AT A GLANCE
Family: Malva Height: 3 to 6 feet A/B/P, Hardiness: annual Spacing: 1 plant per square
Growing Season Spring: no Summer: yes Fall: no Winter: no
Seed to Harvest/Flower: 12 weeks Seeds Storage: 2 years Weeks to Maturity: 10 weeks Indoor Seed Starting: 6 to 8 weeks before last frost Earliest Outdoor Planting: After soil has warmed, 7 to 10 days after last frost
Additional Plantings: not needed Last Planting: not needed
Okra is a tall, warm-season, annual vegetable. It is a pretty plant with large hibiscus-like yellow flowers and heart-shaped leaves and a thick woody stem. The edible part is a long, ribbed, fuzzy pod that can be yellow, red, or green. Once the flowers have bloomed the pods grow very quickly, so check the plant daily for young pods as these have the best flavor and texture. Okra loves hot weather and may not get a long enough period of heat to grow well in areas with a short growing season, but try it anyway as it does grow very quickly during the hottest days of summer.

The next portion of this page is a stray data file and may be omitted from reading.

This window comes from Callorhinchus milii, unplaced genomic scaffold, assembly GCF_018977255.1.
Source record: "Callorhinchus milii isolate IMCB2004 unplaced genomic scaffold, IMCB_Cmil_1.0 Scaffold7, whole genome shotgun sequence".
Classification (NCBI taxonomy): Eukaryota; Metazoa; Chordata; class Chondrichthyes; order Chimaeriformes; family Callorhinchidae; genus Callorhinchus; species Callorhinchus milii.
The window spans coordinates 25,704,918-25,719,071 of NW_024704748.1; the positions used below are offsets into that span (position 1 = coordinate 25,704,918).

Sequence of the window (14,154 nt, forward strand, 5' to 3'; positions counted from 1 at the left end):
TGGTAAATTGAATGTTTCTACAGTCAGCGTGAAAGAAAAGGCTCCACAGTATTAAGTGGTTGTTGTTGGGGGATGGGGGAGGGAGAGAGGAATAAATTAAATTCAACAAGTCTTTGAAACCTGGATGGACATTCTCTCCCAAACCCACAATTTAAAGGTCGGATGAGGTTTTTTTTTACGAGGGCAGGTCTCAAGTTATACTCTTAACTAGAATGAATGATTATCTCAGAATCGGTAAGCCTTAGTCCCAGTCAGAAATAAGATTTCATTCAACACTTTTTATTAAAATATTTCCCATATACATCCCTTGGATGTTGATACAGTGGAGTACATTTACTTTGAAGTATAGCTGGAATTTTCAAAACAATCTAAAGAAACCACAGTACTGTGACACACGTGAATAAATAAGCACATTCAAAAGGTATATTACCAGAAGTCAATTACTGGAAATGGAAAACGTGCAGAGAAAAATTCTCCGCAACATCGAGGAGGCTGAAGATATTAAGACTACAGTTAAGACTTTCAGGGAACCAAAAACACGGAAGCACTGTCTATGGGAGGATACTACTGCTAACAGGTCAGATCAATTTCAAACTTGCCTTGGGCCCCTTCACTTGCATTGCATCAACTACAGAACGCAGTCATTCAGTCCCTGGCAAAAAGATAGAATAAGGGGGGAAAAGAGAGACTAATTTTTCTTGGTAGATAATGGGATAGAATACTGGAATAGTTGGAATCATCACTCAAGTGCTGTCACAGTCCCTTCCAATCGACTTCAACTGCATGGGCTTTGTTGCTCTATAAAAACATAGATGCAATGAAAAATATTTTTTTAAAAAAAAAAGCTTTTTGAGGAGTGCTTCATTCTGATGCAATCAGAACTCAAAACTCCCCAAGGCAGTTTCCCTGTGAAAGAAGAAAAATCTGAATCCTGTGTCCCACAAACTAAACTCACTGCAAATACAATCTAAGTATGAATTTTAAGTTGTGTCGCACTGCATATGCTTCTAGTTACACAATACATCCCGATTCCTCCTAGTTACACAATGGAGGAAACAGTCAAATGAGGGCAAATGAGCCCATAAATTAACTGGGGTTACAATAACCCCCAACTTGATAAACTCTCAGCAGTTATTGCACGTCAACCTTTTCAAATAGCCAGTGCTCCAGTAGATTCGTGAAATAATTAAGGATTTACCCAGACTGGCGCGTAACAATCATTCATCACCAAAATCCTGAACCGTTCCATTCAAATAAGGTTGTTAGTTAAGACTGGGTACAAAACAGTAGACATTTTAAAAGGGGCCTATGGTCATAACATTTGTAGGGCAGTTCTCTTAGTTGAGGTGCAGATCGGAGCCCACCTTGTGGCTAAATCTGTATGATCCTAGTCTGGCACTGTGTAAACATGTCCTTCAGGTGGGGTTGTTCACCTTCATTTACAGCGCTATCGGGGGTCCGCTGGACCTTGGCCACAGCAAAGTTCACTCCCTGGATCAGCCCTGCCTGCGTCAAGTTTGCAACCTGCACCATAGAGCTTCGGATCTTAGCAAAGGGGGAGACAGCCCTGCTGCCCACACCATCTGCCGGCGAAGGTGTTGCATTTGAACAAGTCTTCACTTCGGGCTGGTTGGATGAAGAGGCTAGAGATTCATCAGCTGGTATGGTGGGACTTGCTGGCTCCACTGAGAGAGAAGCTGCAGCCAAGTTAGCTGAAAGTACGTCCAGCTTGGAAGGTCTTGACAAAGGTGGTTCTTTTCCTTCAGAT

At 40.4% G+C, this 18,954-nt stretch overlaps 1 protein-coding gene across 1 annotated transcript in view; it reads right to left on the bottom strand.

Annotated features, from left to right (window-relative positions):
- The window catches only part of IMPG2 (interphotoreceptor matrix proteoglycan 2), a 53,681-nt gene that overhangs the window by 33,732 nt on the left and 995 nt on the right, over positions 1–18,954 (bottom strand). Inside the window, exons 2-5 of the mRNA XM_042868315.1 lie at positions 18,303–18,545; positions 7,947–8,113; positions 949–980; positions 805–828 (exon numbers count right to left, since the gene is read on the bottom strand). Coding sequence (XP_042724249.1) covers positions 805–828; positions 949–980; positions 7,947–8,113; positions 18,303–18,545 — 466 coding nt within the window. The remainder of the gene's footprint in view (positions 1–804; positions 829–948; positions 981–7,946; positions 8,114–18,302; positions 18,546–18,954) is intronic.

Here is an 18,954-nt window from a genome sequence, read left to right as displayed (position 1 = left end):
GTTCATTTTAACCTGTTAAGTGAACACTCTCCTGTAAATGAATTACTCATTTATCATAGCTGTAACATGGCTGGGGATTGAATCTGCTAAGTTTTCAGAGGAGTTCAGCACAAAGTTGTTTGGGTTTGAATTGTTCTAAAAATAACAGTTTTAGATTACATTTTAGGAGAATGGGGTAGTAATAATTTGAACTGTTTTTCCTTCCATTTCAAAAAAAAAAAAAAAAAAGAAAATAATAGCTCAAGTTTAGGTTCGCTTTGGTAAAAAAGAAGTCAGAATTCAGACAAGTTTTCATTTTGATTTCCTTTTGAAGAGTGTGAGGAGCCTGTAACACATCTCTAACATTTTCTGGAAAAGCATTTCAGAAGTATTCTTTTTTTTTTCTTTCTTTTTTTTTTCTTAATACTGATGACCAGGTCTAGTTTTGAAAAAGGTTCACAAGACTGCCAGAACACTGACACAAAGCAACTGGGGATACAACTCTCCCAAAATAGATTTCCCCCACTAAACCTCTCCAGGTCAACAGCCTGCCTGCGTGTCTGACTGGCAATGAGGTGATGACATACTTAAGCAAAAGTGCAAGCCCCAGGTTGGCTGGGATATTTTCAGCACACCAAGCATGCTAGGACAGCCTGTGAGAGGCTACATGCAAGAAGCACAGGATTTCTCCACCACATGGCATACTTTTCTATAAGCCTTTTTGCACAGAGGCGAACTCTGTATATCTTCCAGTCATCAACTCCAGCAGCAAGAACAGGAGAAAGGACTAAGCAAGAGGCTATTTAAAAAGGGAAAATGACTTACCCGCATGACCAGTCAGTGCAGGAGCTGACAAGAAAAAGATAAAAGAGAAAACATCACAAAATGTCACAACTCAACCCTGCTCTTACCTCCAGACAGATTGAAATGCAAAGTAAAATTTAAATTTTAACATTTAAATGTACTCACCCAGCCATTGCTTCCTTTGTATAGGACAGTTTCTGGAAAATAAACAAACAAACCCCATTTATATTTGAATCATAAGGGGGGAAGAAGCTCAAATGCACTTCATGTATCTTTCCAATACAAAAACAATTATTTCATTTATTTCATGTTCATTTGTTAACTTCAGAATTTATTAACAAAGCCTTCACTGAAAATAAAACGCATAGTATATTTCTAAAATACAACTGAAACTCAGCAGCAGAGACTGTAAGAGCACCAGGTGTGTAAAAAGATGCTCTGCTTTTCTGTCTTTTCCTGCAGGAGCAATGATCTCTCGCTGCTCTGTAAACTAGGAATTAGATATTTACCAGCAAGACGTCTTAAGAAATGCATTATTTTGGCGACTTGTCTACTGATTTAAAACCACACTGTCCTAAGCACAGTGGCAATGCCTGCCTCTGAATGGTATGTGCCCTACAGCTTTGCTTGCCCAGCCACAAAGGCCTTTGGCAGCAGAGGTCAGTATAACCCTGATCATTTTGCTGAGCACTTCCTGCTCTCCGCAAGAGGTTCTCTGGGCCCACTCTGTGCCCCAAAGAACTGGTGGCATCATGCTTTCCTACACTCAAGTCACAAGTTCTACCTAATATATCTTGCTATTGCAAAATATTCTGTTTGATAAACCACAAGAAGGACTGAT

Location: full sun
Seeds Indoors: 6 to 8 weeks before the last spring frost, soak seeds overnight and plant at a depth of 1 inch. Transplanting: Set seedlings out after the soil has warmed, 7 to
10 days after the last frost. Seeds Outdoors: Soak seeds overnight, then plant 1 inch deep, 2 weeks after the last frost, and at least 3 months before the first fall frost.
Watering: Weekly, 1 cup per plant.
Maintenance: Remove old, hard pods from the plant unless you are saving them for seed or dried arrangements.
How: Cut pods from plant with a pruner or knife. Breaking or pulling the pods can damage the plant.
Basil and Beyond
When: Harvest pods daily when they are young, no more than 4 inches long. Older pods can be too tough to eat.
Okra can be stored in the refrigerator in a paper bag or wrapped in a paper towel in a perforated plastic bag for 2 to 3 days, or it may be frozen for up to 12 months after blanching whole for 2 minutes. Cooked okra can be stored in the refrigerator for 3 to 4 days. Okra can be served raw, marinated in salads, or cooked on its own, and goes well with tomatoes, onions, corn, peppers, and eggplant. Whole, fresh okra pods also make excellent pickles. And don't forget to make some gumbo.
Aphids, cabbage worms, verticillium or fusarium wilt.
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